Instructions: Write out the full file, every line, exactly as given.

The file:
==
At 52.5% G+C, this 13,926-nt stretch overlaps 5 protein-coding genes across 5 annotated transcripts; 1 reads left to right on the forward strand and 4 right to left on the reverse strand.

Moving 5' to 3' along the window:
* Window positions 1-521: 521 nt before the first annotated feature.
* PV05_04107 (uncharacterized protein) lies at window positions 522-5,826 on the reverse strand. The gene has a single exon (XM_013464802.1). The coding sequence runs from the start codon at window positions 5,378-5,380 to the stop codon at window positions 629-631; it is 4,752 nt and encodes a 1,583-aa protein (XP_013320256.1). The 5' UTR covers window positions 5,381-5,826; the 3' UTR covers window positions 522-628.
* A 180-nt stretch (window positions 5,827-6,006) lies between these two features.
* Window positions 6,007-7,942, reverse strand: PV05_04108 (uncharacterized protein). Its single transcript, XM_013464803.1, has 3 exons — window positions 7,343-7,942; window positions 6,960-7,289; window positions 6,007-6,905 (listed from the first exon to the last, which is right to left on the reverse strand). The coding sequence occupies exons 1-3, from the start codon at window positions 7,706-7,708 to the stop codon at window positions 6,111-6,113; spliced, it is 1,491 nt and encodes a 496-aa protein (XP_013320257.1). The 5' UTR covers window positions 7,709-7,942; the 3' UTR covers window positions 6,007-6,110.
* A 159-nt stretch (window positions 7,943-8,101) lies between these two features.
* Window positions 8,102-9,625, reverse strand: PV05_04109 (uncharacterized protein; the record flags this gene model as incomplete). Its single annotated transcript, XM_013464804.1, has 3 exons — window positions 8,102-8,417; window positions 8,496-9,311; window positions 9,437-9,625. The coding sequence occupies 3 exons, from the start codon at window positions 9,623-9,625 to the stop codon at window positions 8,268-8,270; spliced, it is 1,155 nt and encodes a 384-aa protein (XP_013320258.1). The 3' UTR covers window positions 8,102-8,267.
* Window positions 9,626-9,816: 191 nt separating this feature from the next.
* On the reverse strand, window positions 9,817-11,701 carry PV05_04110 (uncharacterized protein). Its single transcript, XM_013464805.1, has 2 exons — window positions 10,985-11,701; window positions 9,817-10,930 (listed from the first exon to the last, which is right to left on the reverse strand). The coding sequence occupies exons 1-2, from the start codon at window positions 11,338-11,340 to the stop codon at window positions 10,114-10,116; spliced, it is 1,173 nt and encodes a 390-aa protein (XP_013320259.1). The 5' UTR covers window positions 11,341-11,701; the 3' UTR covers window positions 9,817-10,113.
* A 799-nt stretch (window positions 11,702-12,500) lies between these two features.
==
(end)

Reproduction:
At 52.5% G+C, this 13,926-nt stretch overlaps 5 protein-coding genes across 5 annotated transcripts; 1 reads left to right on the forward strand and 4 right to left on the reverse strand.

Moving 5' to 3' along the window:
* Window positions 1-521: 521 nt before the first annotated feature.
* PV05_04107 (uncharacterized protein) lies at window positions 522-5,826 on the reverse strand. The gene has a single exon (XM_013464802.1). The coding sequence runs from the start codon at window positions 5,378-5,380 to the stop codon at window positions 629-631; it is 4,752 nt and encodes a 1,583-aa protein (XP_013320256.1). The 5' UTR covers window positions 5,381-5,826; the 3' UTR covers window positions 522-628.
* A 180-nt stretch (window positions 5,827-6,006) lies between these two features.
* Window positions 6,007-7,942, reverse strand: PV05_04108 (uncharacterized protein). Its single transcript, XM_013464803.1, has 3 exons — window positions 7,343-7,942; window positions 6,960-7,289; window positions 6,007-6,905 (listed from the first exon to the last, which is right to left on the reverse strand). The coding sequence occupies exons 1-3, from the start codon at window positions 7,706-7,708 to the stop codon at window positions 6,111-6,113; spliced, it is 1,491 nt and encodes a 496-aa protein (XP_013320257.1). The 5' UTR covers window positions 7,709-7,942; the 3' UTR covers window positions 6,007-6,110.
* A 159-nt stretch (window positions 7,943-8,101) lies between these two features.
* Window positions 8,102-9,625, reverse strand: PV05_04109 (uncharacterized protein; the record flags this gene model as incomplete). Its single annotated transcript, XM_013464804.1, has 3 exons — window positions 8,102-8,417; window positions 8,496-9,311; window positions 9,437-9,625. The coding sequence occupies 3 exons, from the start codon at window positions 9,623-9,625 to the stop codon at window positions 8,268-8,270; spliced, it is 1,155 nt and encodes a 384-aa protein (XP_013320258.1). The 3' UTR covers window positions 8,102-8,267.
* Window positions 9,626-9,816: 191 nt separating this feature from the next.
* On the reverse strand, window positions 9,817-11,701 carry PV05_04110 (uncharacterized protein). Its single transcript, XM_013464805.1, has 2 exons — window positions 10,985-11,701; window positions 9,817-10,930 (listed from the first exon to the last, which is right to left on the reverse strand). The coding sequence occupies exons 1-2, from the start codon at window positions 11,338-11,340 to the stop codon at window positions 10,114-10,116; spliced, it is 1,173 nt and encodes a 390-aa protein (XP_013320259.1). The 5' UTR covers window positions 11,341-11,701; the 3' UTR covers window positions 9,817-10,113.
* A 799-nt stretch (window positions 11,702-12,500) lies between these two features.